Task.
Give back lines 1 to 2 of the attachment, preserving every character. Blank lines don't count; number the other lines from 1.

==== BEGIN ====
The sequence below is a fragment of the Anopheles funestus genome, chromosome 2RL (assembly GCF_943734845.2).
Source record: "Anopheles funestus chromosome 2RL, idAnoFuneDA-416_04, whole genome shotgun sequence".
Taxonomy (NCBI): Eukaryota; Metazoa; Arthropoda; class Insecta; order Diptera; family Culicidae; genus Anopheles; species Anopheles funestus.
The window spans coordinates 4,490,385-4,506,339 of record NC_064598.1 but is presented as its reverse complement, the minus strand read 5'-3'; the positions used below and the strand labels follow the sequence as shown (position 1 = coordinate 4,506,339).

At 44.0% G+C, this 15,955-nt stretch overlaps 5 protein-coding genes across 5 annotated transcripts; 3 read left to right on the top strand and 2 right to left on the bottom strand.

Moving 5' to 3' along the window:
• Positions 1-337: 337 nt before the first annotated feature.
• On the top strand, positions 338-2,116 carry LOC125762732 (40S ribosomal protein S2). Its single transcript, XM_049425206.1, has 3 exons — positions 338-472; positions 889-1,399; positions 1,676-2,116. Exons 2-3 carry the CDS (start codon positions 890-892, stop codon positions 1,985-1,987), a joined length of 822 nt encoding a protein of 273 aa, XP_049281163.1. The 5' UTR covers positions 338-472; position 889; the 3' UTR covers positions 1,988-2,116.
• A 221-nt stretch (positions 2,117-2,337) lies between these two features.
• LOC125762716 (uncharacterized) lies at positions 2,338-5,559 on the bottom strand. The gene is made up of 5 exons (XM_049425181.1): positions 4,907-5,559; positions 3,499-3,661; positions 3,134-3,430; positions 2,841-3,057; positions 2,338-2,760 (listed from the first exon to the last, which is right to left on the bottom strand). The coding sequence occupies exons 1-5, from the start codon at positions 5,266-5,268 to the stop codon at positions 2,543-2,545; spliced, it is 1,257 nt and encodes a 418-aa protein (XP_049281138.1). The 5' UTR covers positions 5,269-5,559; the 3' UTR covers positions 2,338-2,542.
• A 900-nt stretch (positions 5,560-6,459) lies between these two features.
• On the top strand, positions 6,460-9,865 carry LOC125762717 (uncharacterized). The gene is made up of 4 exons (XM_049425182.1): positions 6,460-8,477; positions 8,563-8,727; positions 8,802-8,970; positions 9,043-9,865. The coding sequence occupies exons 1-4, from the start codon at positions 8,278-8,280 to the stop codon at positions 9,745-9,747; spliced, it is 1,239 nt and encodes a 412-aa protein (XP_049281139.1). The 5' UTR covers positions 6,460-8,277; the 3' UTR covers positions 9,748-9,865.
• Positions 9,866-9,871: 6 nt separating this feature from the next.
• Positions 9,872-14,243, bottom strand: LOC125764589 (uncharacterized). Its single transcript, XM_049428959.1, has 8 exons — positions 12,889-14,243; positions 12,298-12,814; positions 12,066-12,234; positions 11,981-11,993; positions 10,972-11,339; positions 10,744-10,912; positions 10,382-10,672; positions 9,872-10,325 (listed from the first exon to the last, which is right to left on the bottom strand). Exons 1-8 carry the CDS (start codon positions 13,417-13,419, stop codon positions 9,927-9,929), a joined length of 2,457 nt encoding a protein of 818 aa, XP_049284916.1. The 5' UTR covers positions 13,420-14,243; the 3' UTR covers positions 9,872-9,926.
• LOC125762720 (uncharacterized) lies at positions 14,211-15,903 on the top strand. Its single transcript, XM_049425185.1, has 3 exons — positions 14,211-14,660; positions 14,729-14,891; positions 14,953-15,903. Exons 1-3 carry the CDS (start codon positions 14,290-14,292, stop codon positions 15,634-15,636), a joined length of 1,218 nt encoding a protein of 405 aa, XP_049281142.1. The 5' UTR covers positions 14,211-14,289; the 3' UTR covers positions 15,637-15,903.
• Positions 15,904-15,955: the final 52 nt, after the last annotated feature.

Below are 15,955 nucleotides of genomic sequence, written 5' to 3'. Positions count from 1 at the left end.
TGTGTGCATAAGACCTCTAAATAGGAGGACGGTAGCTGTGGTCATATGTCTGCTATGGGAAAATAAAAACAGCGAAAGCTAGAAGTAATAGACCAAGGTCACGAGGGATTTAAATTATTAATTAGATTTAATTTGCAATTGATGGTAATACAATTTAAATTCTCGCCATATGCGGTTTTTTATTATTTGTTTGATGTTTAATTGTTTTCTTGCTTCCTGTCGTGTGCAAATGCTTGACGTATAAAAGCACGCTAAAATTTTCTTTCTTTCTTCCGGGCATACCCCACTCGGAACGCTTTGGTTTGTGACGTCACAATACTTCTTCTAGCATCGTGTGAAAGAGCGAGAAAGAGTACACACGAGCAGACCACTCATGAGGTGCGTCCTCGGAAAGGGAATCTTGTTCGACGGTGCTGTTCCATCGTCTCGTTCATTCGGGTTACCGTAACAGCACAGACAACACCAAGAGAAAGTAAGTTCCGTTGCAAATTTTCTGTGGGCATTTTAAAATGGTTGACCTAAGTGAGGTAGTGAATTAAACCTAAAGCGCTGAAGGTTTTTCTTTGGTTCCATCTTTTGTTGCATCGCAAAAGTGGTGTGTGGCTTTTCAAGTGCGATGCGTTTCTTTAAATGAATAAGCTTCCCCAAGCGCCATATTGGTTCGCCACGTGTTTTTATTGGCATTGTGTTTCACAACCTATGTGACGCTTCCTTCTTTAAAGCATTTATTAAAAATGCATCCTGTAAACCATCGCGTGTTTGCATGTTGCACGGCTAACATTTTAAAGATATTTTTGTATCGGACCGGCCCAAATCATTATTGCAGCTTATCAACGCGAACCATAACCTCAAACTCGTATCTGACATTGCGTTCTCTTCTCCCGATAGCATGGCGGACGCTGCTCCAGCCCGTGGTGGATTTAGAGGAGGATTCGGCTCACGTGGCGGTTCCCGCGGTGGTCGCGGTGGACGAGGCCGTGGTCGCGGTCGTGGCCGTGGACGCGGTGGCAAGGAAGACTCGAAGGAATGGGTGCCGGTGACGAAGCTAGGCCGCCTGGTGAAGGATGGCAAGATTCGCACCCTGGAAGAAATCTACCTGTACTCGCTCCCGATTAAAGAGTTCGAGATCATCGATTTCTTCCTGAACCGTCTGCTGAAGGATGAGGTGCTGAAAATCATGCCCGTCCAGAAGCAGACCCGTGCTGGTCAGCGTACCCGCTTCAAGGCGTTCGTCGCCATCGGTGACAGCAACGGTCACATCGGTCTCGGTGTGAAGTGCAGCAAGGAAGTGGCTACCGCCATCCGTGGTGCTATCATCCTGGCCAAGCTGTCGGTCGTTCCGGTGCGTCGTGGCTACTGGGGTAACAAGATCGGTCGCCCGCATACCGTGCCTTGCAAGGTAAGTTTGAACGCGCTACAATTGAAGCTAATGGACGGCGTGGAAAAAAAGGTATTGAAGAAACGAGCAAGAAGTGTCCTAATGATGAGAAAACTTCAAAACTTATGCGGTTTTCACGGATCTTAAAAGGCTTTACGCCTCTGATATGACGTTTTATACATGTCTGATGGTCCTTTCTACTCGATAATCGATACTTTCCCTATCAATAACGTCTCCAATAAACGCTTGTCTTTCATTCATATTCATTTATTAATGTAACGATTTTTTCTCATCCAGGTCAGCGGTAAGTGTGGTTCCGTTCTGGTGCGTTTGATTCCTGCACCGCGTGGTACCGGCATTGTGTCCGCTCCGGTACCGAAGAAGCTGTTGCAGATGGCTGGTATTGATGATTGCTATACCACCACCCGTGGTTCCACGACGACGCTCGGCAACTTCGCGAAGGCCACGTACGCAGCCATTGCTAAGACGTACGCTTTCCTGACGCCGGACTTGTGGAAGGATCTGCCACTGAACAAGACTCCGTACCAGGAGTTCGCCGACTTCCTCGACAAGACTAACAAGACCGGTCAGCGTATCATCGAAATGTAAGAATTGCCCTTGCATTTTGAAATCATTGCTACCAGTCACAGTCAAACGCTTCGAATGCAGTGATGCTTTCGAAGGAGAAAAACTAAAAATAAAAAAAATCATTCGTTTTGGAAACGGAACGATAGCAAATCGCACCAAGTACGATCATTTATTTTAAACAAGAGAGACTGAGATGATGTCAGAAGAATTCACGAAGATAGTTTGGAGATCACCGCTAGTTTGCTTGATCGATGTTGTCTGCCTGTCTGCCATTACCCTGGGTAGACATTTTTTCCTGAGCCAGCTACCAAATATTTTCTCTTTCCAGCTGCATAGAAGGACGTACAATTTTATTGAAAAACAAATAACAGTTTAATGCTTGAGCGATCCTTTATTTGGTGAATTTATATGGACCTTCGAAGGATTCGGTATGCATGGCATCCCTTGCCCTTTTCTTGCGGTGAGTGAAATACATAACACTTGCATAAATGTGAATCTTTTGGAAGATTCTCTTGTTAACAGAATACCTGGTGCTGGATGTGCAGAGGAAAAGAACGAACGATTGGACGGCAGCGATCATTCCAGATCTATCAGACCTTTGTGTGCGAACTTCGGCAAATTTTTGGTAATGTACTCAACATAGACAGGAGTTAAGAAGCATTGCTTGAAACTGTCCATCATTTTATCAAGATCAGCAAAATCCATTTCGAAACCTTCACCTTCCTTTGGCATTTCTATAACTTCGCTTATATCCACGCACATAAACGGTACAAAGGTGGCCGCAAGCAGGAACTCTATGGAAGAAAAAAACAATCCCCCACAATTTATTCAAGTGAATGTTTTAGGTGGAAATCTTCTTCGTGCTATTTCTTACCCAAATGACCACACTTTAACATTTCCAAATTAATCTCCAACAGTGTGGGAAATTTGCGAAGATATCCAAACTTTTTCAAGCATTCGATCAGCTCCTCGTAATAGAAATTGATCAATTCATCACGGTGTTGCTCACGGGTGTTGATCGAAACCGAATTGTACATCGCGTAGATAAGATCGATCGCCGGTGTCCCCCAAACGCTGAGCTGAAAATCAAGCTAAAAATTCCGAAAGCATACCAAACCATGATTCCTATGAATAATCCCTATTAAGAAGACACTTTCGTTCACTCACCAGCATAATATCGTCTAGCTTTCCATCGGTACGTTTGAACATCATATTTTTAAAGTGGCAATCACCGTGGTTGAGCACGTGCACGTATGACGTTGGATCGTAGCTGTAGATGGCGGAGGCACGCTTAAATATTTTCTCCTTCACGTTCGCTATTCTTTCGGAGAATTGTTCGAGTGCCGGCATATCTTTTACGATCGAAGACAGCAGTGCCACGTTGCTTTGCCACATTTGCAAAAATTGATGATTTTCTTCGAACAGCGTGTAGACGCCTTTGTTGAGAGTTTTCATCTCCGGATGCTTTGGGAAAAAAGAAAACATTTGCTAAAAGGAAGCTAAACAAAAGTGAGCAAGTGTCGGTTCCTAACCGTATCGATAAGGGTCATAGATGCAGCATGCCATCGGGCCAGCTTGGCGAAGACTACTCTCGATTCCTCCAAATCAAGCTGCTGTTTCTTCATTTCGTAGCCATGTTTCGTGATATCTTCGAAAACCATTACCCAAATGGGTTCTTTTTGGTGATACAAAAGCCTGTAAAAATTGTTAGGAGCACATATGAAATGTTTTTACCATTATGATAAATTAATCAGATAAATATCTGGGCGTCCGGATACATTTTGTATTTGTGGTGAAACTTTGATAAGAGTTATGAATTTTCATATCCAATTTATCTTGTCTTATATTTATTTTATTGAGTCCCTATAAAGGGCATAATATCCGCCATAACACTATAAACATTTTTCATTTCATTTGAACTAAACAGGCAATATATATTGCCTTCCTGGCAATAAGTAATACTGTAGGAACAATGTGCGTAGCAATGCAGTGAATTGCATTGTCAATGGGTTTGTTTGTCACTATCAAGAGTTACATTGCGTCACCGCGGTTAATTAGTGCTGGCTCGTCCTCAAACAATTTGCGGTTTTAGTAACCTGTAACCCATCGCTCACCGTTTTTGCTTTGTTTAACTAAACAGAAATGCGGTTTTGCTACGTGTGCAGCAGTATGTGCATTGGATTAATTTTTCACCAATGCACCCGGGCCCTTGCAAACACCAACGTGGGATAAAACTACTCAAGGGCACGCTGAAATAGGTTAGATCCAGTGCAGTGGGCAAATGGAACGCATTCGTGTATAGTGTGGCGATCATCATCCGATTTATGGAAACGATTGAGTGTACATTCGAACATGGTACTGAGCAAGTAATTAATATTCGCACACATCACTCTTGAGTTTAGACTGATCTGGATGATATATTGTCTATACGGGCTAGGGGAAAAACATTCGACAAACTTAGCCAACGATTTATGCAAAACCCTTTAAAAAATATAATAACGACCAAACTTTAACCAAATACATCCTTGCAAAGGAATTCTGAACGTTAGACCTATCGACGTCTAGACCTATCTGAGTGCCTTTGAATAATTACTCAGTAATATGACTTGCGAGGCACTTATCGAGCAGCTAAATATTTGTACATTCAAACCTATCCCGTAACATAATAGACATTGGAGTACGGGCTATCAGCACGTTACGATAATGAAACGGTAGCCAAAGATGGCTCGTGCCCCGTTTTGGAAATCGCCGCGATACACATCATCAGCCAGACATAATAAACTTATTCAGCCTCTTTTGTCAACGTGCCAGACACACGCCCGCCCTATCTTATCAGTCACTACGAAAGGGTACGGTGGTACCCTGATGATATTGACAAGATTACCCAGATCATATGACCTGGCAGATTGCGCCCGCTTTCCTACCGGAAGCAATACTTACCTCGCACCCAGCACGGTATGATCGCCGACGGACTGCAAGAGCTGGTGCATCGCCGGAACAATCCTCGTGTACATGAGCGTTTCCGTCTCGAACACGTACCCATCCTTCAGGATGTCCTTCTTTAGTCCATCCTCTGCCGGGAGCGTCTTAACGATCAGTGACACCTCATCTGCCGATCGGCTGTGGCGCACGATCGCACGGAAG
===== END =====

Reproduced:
The sequence below is a fragment of the Anopheles funestus genome, chromosome 2RL (assembly GCF_943734845.2).
Source record: "Anopheles funestus chromosome 2RL, idAnoFuneDA-416_04, whole genome shotgun sequence".